Still, I can’t blame my pile(s) on the creepy internet. In the mix you’d find checks I don’t know what to do with after I have mobile-deposited them (can I really throw them away?), receipts for the next time I do taxes, that great garlic-planting guide Tracy gave me (I’m going to need that in October), the really nice visitor’s guide from when I was at the Ringling Museum in April, bank statements (I still get some in paper form), to-do lists (I still write them to keep myself on track and I sometimes like looking back on them to see Oh, look how much was accomplished! – though be assured I do throw the shopping lists away after the shopping trip), random business cards, occasional invitations that are too pretty to throw away (and isn’t it somehow disrespectful to throw them away?)…
What kills me is that I have had, have used and have benefited from a perfectly good system for dealing with such random papers – a filing system! You get plain pocket folders (a variety of colors is more fun) and label them Bank, Garden, Travel, Projects, etc., and then you put the lists, receipts, etc., in the corresponding folder, which then goes in a file box somewhere handy. How hard is that?? No paper piles need exist at all!
I could say it’s hard right now because of living in a construction/ undone/ upside-down zone. Three rooms of my house need sheetrock work. Here’s one.
The foyer houses a lot of tools and construction materials because you can’t run downstairs every time you need a different level or drill bit. And if you can call the new porch a room, that makes four undone zones – two of the three new sets of windows are in but not trimmed…
…roof is on but not siding, some new ceiling lights now (as of yesterday!) turn on and some ceiling plywood is up but not all, and not all lights are in, and I still have not picked out the fans, and some of the old cedar siding is planed (to become ceiling material over the plywood) but not all, etc.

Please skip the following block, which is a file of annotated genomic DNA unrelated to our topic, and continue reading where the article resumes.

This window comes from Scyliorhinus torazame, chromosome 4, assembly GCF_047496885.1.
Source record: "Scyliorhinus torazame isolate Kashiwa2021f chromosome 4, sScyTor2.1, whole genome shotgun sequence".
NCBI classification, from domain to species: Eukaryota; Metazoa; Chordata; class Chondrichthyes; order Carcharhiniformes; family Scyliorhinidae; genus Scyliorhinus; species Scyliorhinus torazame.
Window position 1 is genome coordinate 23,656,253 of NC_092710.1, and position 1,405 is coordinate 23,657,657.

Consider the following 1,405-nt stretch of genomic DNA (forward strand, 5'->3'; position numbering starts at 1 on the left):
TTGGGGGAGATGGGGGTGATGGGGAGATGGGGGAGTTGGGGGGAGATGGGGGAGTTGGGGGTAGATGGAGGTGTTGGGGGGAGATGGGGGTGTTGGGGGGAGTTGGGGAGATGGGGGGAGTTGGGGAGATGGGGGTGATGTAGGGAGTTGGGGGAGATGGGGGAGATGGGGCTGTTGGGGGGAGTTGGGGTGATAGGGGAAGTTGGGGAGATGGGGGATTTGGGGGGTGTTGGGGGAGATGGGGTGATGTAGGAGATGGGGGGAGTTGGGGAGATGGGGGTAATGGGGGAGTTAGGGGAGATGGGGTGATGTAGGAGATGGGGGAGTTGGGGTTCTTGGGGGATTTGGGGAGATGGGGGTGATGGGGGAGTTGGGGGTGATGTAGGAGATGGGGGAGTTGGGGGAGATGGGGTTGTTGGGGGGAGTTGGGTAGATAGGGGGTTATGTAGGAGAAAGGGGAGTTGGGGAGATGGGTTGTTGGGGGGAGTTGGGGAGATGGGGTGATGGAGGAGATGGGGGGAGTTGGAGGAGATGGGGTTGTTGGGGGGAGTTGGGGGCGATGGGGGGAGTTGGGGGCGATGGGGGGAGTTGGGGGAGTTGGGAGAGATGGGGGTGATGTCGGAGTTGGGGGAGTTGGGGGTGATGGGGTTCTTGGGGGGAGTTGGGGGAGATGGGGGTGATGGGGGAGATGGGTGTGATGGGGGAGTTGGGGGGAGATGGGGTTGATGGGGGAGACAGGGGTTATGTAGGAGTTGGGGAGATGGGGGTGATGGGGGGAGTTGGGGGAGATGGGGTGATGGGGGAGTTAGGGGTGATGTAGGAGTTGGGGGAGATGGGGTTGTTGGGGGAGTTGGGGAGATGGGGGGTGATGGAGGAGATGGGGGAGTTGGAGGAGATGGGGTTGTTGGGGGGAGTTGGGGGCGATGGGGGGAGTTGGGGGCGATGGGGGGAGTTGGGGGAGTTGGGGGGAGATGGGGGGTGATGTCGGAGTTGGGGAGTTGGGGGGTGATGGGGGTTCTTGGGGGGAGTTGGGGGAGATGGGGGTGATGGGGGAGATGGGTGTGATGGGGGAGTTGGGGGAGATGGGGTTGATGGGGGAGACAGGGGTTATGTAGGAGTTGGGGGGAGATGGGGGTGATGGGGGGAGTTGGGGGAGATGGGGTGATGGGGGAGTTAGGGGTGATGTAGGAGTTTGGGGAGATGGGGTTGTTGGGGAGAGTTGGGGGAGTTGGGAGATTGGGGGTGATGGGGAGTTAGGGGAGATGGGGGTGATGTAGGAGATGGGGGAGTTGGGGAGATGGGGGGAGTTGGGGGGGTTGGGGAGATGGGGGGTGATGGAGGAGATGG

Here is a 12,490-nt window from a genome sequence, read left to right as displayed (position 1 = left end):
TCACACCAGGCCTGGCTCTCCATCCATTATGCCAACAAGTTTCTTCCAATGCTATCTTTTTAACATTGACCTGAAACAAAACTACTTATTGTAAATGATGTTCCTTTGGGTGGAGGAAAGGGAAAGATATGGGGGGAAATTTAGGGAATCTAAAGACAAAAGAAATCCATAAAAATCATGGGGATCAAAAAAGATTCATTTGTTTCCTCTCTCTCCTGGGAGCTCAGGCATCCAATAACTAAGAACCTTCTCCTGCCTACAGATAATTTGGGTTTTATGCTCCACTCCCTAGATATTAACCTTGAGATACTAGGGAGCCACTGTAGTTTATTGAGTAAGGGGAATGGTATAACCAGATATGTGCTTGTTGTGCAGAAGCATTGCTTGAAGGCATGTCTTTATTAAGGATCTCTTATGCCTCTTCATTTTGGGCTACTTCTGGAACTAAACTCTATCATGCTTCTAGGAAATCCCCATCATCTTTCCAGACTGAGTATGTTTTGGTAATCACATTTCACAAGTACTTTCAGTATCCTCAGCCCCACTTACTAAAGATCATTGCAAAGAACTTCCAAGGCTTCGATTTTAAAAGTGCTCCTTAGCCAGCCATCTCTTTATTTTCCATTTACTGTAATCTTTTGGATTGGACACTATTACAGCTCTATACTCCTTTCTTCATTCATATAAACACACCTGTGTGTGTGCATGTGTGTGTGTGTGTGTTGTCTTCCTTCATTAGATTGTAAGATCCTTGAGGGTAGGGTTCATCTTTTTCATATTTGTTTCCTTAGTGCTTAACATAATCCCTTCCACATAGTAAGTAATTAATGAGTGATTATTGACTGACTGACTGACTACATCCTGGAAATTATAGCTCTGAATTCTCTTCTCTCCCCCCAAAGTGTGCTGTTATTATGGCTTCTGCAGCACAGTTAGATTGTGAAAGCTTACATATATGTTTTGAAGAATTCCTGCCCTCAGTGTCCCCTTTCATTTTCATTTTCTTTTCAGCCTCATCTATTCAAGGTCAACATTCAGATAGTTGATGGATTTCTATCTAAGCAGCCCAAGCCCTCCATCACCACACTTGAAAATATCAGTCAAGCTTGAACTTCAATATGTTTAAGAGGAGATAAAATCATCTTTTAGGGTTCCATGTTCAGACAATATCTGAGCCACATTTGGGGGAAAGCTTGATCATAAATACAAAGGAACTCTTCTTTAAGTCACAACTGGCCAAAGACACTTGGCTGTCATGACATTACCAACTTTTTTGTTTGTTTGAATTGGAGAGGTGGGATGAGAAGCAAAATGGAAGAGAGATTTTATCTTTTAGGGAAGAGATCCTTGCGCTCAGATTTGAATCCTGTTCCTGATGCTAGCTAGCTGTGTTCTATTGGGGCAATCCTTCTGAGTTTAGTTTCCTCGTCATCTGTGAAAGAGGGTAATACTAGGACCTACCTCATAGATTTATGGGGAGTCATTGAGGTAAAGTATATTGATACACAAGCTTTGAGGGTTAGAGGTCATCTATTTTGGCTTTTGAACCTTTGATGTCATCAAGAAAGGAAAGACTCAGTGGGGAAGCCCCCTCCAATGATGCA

It’s a mess. A work-in-progress, I-begin-to-see-the-light-at-the-end-of-the-tunnel mess. A beautiful-vision-in-my-mind mess. Can a person be expected to maintain neat file folders under such circumstances?
Excuses, excuses! I hear you! Try living in my house, you say.
So-and-so (no names) adds to the mess / takes all my time / distracts me unspeakably!
My job is so demanding right now!
If only the people who said they would do the work would actually do the work!
Truth be told, I myself can never remember to buy the pocket folders! All right, all right, I’ll put them on the list. Now where was that list?
Laundry: When do we come to the end of laundry?! I operate a little b&b, so there are always sheets and towels, to say nothing of my other life and the sawdusty clothes from porch-building and oh-yeah-my-other-life the inside-out workout pants that I love.
But I don’t really mind. I even hang my laundry on a wonderful outdoor clothesline most of the time. There is nothing under the sun like sleeping on sheets that have dried in a sunshiny breeze. (I do not hang bath towels – they do need to fluff up in the dryer.)
There is in fact one portion of my laundry that I am even proud of in a way only some of you will understand.